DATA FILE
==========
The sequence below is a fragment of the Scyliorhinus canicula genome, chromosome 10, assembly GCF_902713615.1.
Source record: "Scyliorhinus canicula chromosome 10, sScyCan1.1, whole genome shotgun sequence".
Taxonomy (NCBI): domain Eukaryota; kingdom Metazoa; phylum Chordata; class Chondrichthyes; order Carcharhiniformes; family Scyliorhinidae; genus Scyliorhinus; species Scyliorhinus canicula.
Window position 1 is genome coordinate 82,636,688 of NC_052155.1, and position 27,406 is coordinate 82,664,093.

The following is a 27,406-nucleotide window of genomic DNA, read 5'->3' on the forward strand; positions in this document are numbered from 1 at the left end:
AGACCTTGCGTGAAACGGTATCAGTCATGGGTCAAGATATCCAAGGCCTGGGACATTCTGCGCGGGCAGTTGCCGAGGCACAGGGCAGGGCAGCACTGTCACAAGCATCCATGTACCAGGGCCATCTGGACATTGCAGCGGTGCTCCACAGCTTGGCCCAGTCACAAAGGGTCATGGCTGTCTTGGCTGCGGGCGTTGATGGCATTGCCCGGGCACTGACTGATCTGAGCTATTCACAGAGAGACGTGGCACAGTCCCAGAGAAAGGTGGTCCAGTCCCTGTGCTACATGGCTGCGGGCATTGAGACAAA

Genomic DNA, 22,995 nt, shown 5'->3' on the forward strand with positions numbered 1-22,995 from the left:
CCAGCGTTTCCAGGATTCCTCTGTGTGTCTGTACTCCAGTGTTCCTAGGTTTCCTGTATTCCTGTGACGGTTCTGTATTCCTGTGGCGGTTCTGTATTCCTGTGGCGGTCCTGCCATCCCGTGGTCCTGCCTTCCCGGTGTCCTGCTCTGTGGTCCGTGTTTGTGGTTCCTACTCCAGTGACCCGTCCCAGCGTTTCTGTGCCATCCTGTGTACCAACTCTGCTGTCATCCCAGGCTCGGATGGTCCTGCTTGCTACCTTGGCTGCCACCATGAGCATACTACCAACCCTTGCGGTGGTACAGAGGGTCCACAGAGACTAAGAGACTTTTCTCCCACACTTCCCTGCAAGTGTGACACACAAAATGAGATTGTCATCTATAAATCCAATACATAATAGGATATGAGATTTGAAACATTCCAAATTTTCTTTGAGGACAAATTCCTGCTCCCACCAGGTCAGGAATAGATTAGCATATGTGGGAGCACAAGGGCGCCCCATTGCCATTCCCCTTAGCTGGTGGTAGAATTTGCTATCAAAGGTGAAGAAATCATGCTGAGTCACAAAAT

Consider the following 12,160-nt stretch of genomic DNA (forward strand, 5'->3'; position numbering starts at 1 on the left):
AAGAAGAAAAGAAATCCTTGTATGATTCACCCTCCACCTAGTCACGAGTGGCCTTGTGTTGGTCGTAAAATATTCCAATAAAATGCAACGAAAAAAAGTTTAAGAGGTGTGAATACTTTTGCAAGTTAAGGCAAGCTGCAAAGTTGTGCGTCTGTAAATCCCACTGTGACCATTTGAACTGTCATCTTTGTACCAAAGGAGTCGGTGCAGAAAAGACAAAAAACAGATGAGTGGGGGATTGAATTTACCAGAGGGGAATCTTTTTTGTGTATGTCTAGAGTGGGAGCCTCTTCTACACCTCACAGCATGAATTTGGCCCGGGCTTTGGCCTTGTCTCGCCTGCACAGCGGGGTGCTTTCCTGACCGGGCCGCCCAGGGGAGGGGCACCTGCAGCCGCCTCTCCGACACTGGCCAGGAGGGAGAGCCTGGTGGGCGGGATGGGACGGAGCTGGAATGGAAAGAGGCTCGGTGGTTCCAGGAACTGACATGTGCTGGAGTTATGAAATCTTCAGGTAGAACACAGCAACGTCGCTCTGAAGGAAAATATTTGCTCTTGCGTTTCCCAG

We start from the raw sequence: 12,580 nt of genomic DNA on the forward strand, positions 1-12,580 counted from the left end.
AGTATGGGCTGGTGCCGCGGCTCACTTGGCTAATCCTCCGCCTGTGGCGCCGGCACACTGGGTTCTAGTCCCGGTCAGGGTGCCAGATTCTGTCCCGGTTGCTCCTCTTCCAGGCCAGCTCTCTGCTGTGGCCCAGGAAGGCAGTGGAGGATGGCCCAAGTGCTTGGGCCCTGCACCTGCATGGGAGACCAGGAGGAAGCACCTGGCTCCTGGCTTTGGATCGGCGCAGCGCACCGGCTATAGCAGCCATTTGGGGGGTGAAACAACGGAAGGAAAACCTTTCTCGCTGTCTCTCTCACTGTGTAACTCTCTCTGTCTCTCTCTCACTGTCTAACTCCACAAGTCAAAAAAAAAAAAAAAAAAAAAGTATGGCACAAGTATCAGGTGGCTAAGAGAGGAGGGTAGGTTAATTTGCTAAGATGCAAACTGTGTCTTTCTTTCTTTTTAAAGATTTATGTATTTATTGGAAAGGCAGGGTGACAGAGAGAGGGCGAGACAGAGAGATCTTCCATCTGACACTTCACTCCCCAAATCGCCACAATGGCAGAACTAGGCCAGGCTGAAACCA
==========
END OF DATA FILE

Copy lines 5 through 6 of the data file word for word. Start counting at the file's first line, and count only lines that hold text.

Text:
The following is a 27,406-nucleotide window of genomic DNA, read 5'->3' on the forward strand; positions in this document are numbered from 1 at the left end:
AGACCTTGCGTGAAACGGTATCAGTCATGGGTCAAGATATCCAAGGCCTGGGACATTCTGCGCGGGCAGTTGCCGAGGCACAGGGCAGGGCAGCACTGTCACAAGCATCCATGTACCAGGGCCATCTGGACATTGCAGCGGTGCTCCACAGCTTGGCCCAGTCACAAAGGGTCATGGCTGTCTTGGCTGCGGGCGTTGATGGCATTGCCCGGGCACTGACTGATCTGAGCTATTCACAGAGAGACGTGGCACAGTCCCAGAGAAAGGTGGTCCAGTCCCTGTGCTACATGGCTGCGGGCATTGAGACAAA